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Old Jul 4th 2013, 9:49 pm
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Default Re: Relocation offer

Originally Posted by HartleyHare View Post
If you are from the UK, I think that Federal Tax = income tax, Social Security & Medicare = National Insurance, and also (depending on which state you are moving to) I am sure that there are state taxes payable too.

My understanding is that the $20k relocation money is classed as "income" and for tax purposes would be declared on your tax return and thus tax would be payable. This is why I said you would need to get a tax preparer to help you with your first tax return.
yes- our 'relo package' provided tax prep services for the first part and then first full year, as well as the 'end' year (when we left the country or converted to local hire)

federal tax is like income tax. However dependent on where you live you could be required to pay a state income tax, an income tax on the city you LIVE in and an income tax on the city you WORK in (if different). It varies enormously though and one year we had to do SIX returns as we moved twice in one year so had three home city taxes (on top of fed, state, and work city. Our current home is in a township that does NOT have a city tax but we do pay a fed, and state and have a witholding for the work city.
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Old Jul 4th 2013, 10:00 pm
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Default Re: Relocation offer

I think that this is the case for us. We will pay NJ state tax and NYC tax (but I think one offsets the other)? We will be picking up the cost for our tax prep I am keeping records so hopefully we can just hand it all over.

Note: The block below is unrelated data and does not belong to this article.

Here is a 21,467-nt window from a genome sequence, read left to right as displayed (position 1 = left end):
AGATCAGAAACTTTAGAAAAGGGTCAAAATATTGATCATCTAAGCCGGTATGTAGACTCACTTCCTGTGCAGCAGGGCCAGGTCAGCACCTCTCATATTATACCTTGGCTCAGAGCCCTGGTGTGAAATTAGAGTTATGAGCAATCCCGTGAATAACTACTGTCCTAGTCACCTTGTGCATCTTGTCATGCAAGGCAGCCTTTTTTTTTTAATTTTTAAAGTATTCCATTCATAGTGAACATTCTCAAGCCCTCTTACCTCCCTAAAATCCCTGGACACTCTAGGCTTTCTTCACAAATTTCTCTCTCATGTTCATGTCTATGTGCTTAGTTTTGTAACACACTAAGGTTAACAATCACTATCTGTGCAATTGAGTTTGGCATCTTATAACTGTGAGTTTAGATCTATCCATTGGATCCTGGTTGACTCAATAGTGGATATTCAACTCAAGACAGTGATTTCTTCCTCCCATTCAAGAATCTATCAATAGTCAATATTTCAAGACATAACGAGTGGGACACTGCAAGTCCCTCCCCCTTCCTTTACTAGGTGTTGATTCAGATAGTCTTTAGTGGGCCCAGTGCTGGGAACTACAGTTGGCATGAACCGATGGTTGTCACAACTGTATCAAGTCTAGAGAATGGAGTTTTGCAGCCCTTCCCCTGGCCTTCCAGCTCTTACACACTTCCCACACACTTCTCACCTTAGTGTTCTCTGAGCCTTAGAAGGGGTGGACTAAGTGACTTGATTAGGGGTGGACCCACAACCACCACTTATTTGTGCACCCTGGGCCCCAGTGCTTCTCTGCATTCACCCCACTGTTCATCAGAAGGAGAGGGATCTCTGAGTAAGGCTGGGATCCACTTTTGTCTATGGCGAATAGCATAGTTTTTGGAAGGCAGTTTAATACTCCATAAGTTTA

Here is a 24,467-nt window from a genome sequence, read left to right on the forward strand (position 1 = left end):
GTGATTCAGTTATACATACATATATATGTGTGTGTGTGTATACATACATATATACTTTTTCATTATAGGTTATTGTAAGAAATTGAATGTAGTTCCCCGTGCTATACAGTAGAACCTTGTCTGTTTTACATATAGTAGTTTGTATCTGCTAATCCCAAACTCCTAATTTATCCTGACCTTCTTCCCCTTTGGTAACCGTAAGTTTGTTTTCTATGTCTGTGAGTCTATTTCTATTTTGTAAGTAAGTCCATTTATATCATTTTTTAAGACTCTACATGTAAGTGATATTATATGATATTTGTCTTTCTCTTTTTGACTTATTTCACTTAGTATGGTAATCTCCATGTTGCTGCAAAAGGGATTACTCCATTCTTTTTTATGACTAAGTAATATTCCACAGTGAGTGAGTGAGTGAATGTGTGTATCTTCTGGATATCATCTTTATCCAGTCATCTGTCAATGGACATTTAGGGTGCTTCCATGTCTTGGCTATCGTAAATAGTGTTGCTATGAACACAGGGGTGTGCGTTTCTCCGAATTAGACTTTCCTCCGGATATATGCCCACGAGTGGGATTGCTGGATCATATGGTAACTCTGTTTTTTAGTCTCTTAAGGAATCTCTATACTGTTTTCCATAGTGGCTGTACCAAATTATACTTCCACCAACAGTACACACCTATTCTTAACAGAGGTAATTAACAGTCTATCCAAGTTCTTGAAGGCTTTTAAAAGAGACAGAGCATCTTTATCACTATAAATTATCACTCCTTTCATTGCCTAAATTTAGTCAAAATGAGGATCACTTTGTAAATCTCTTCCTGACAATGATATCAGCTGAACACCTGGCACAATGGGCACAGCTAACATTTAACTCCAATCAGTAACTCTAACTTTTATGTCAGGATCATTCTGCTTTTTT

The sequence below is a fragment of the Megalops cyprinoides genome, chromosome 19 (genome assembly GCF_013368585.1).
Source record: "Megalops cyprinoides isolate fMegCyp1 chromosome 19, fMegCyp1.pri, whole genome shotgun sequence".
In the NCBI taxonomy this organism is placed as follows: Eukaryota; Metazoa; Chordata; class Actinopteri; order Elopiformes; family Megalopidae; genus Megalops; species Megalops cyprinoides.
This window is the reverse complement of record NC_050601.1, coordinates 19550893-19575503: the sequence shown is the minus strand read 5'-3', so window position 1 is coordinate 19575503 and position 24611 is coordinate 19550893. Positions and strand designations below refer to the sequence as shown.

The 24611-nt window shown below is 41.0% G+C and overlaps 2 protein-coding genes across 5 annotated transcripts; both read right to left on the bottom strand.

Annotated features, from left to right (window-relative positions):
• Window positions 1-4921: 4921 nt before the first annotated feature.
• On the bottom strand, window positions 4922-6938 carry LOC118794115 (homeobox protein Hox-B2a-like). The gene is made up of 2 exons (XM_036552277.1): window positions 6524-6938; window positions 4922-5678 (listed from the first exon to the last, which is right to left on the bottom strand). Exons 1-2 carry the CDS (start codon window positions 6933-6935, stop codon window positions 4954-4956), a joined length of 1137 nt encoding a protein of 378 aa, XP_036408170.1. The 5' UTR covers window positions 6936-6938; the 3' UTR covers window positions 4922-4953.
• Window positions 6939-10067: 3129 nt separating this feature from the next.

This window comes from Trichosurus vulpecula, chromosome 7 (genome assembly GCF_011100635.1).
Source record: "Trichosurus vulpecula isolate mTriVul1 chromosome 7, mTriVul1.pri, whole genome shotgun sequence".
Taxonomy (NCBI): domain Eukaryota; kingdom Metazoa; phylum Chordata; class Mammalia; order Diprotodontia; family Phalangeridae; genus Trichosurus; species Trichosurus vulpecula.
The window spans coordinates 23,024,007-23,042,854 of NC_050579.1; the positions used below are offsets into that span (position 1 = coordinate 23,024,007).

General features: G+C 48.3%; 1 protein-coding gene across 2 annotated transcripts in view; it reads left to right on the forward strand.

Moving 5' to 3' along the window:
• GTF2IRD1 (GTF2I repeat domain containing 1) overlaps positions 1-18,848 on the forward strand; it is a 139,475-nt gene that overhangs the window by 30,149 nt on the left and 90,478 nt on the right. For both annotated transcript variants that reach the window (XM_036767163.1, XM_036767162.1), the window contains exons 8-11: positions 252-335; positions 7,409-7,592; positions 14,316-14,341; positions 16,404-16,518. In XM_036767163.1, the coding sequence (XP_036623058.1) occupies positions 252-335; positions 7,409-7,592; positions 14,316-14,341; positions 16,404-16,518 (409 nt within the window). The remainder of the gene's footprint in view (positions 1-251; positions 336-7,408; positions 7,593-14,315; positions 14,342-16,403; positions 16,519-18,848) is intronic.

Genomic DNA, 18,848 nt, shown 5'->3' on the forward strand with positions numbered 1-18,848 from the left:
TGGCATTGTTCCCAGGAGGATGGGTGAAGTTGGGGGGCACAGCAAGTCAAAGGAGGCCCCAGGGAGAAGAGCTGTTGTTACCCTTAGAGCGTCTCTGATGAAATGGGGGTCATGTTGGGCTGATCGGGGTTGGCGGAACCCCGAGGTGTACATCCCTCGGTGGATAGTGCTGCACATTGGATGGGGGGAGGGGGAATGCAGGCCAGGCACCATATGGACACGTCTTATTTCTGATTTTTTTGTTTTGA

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Old Jul 4th 2013, 11:36 pm
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Default Re: Relocation offer

Because there are so many deductions, credits, exemptions etc. that can possibly be taken in US tax law when filing a year end tax return, it is impossible to predict precisely how much taxes will be owed on income made during the year. For instance if you are given $20,000 for miscellaneous moving expenses, some moving expenses may possibly be deducible from your income causing some savings and also moving you to a different marginal tax bracket (0%, 10%, 15%, 25%, 28%, 33%, and 39.6%). So until your tax return is filled out, everything is just an estimate.

When you start working in the US, you will be required to fill out a W-4 form to indicate how much is to be withheld from your income monthly. The W-4 is just an estimate as to what you think should be withheld and assumes that your income, deductions, credits, and exemptions will be the same from month to month. Being married can be a major tax break if the spouse doesn't work (it basically assumes that each spouse made approximately half the income) but can be a tax disadvantage over two single people if both spouses work and this can causes real complications trying to figure out how to fill out the W-4 forms. Some people change their W-4 several times a year as their income and deductions and life events change.